Everette Mitchell appointed UW
Community Relations Director:
Bridging Town and Gown
Everette Mitchell recently worked as an
assistant district attorney in the Dane
County District Attorney’s Office.
with her about some creative ways we could work with landlords to give more ex-offenders opportunities. We came up with a
creative solution and it was always there because Section 8 probably has used it, alternative screening criteria. You can deny them
legally based on certain things. But you can also use secondary criteria, which Section 8 has probably been doing forever. But private
landlords have not been doing it. It protects the landlord, but also gives an opportunity for people who don’t have a loan credit history
or a landlord history to articulate to the landlord why they are a good risk for the landlord to take.”
Mitchell ended up working with a lot of organizations while he was at MUM and it was the experiences of the ex-offenders that drove
him to attend law school.
“I never thought of law school until I met some clients, particularly Eddie Quinn,” Mitchell said. “He recently passed away. The
experience he had being denied the opportunity for a job and the reasons the employer was giving to him made me realize that this
wasn’t fair. So even though I had never thought about law school, I thought maybe if I learned something about the law, I could give
an opportunity to give back to people who don’t understand these systems and give them the language that they need in order to be
able to negotiate and navigate in these systems.”
After he finished law school, Mitchell found immediate employment as an assistant district attorney in the Dane County DA’s Office. It
allowed him to look at both sides of the criminal justice process.
“Just because you say a person has done something wrong doesn’t necessarily mean that you don’t hold them accountable for the
things that they’ve done wrong and try to present alternatives that ultimately they could use to make different decisions,” Mitchell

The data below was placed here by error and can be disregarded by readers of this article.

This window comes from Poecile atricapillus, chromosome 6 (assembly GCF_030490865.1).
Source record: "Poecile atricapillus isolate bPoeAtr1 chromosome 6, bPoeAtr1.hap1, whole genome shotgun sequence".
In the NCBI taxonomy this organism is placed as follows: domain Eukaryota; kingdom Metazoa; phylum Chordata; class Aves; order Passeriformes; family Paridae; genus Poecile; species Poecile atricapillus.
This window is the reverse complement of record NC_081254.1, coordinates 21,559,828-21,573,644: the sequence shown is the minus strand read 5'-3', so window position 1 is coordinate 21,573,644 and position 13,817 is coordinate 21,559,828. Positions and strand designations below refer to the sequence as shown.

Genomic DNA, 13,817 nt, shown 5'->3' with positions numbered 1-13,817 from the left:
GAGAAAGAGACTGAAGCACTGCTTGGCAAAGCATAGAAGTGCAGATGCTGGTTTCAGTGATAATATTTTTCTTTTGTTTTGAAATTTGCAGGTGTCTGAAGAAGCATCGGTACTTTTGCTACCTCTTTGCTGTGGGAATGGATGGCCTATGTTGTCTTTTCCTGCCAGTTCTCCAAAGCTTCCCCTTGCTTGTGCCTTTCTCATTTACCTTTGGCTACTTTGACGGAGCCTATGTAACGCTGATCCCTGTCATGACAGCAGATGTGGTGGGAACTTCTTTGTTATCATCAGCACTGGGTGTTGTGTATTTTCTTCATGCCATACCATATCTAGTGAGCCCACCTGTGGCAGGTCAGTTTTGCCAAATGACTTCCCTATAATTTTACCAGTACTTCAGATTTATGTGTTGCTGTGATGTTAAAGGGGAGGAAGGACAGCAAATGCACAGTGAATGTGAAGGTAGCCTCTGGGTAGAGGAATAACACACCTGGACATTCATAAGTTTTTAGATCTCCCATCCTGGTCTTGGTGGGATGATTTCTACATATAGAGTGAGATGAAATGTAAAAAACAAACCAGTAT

said. “But ultimately, I think this job has limitations and we are here to protect the public. But what I’ve learned more than anything is
to have more empathy for victims. I think a part of this role teaches you that people are hurt by what people do and you get to see the
horrific pictures and hear those stories. And once you meet those victims and see how badly they’ve been hurt by violence or
whatever, then you get a greater sense of how people’s actions can impact them. You have to keep it in balance. I want the person
who did this to be treated fairly and get justice, but I also want the victims to have the same kind of justice and equality.”
Little did Mitchell know that his life, professional and volunteer experiences would make him the ideal candidate for the position of
director of community relations where he will be a bridge between town and gown. The position, which was first held by the late
LaMarr Billups and later Dawn Crim, is now housed in the Office of University Relations under Vice Chancellor Vince Sweeney.
“He is ahead of these different initiatives that were once like little silos and not brought together to work together. So the team I will
be working with is state relations, corporate relations, community relations and visitors information program. Before they may have
all worked separately, but now they can work together.”
Mitchell will, however, still be doing the same interface work that his predecessors did.
“I will still represent the university on the Alcohol License Review Committee and will be on the labor licensing committee as well,”
Mitchell said. “I look forward to getting people to see the value of the university as much as I have seen the value of it. I also want to
work in building relationships so that the university also recognizes that the community has something to offer. The richness, diversity
and intellect and the passion are something that can continue to fuel the symbiotic relationship for a long time. I will be reaching out to
the Hmong, Latino and LGBT communities. I will be connecting with all elements of the community including neighborhood
associations and smaller non-profits.”
The university is the size of a small city and is a behemoth in proportion to many of the organizations and individuals it must interact
and co-exist with. Mitchell will be working hard to help the university be a good neighbor and avoid or minimize any issues or
problems that may crop up over time. Mitchell will be doing a whole lot of relating to the community and helping the community
access the university.
By Jonathan Gramling
The Madison labor market is a hard one to break into, even with outstanding degrees.
Everett Mitchell, recently named the director of community relations for the University
of Wisconsin-Madison, came to Madison armed with an undergraduate degree from
Morehouse College and a masters in divinity and masters in theology from Princeton
Theological Seminary. He ended up delivering pizzas for Pizza Hut. The bonus was he
got a free pizza after every shift, which helped him feed the family.
It wasn’t until Mitchell hooked up with Dr. Perry Henderson, a fellow Morehouse alum,
that Mitchell got his break when Henderson introduced him to Mary Kay Baum, then
executive director of Madison-area Urban Ministry. Mitchell was hired on as the
associate director, focusing on the services MUM was providing to ex-offenders. It is
an experience that had a profound impact on his life.
“We partnered with the Apartment Association of South Central Wisconsin and Nancy
Jensen,” Mitchell said about working to secure housing for ex-offenders. “We talked